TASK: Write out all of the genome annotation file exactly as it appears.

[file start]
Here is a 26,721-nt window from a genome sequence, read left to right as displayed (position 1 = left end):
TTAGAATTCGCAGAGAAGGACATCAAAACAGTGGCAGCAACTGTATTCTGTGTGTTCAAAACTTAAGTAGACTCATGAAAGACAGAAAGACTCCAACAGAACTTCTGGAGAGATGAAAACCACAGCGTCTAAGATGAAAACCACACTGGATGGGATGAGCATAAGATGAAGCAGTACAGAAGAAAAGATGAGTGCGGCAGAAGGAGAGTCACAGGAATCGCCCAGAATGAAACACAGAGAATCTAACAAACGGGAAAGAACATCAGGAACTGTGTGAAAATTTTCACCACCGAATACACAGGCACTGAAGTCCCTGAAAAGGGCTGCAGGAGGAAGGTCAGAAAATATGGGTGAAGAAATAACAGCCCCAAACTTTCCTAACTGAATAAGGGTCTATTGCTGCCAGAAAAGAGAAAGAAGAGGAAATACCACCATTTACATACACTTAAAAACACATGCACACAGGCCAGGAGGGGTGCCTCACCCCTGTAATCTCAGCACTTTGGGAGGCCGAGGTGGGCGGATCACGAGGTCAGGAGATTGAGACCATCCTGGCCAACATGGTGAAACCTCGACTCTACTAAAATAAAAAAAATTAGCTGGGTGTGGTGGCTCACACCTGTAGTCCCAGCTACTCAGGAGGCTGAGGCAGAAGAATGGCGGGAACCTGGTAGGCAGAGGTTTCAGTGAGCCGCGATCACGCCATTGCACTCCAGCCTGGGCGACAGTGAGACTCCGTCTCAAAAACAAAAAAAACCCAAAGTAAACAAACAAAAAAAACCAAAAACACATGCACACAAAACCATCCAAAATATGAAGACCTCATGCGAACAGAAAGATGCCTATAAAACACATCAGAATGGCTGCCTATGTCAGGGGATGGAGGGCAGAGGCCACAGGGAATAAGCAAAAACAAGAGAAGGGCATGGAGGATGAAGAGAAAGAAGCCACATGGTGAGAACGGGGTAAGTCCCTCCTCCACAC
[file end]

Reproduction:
Here is a 26,721-nt window from a genome sequence, read left to right as displayed (position 1 = left end):
TTAGAATTCGCAGAGAAGGACATCAAAACAGTGGCAGCAACTGTATTCTGTGTGTTCAAAACTTAAGTAGACTCATGAAAGACAGAAAGACTCCAACAGAACTTCTGGAGAGATGAAAACCACAGCGTCTAAGATGAAAACCACACTGGATGGGATGAGCATAAGATGAAGCAGTACAGAAGAAAAGATGAGTGCGGCAGAAGGAGAGTCACAGGAATCGCCCAGAATGAAACACAGAGAATCTAACAAACGGGAAAGAACATCAGGAACTGTGTGAAAATTTTCACCACCGAATACACAGGCACTGAAGTCCCTGAAAAGGGCTGCAGGAGGAAGGTCAGAAAATATGGGTGAAGAAATAACAGCCCCAAACTTTCCTAACTGAATAAGGGTCTATTGCTGCCAGAAAAGAGAAAGAAGAGGAAATACCACCATTTACATACACTTAAAAACACATGCACACAGGCCAGGAGGGGTGCCTCACCCCTGTAATCTCAGCACTTTGGGAGGCCGAGGTGGGCGGATCACGAGGTCAGGAGATTGAGACCATCCTGGCCAACATGGTGAAACCTCGACTCTACTAAAATAAAAAAAATTAGCTGGGTGTGGTGGCTCACACCTGTAGTCCCAGCTACTCAGGAGGCTGAGGCAGAAGAATGGCGGGAACCTGGTAGGCAGAGGTTTCAGTGAGCCGCGATCACGCCATTGCACTCCAGCCTGGGCGACAGTGAGACTCCGTCTCAAAAACAAAAAAAACCCAAAGTAAACAAACAAAAAAAACCAAAAACACATGCACACAAAACCATCCAAAATATGAAGACCTCATGCGAACAGAAAGATGCCTATAAAACACATCAGAATGGCTGCCTATGTCAGGGGATGGAGGGCAGAGGCCACAGGGAATAAGCAAAAACAAGAGAAGGGCATGGAGGATGAAGAGAAAGAAGCCACATGGTGAGAACGGGGTAAGTCCCTCCTCCACAC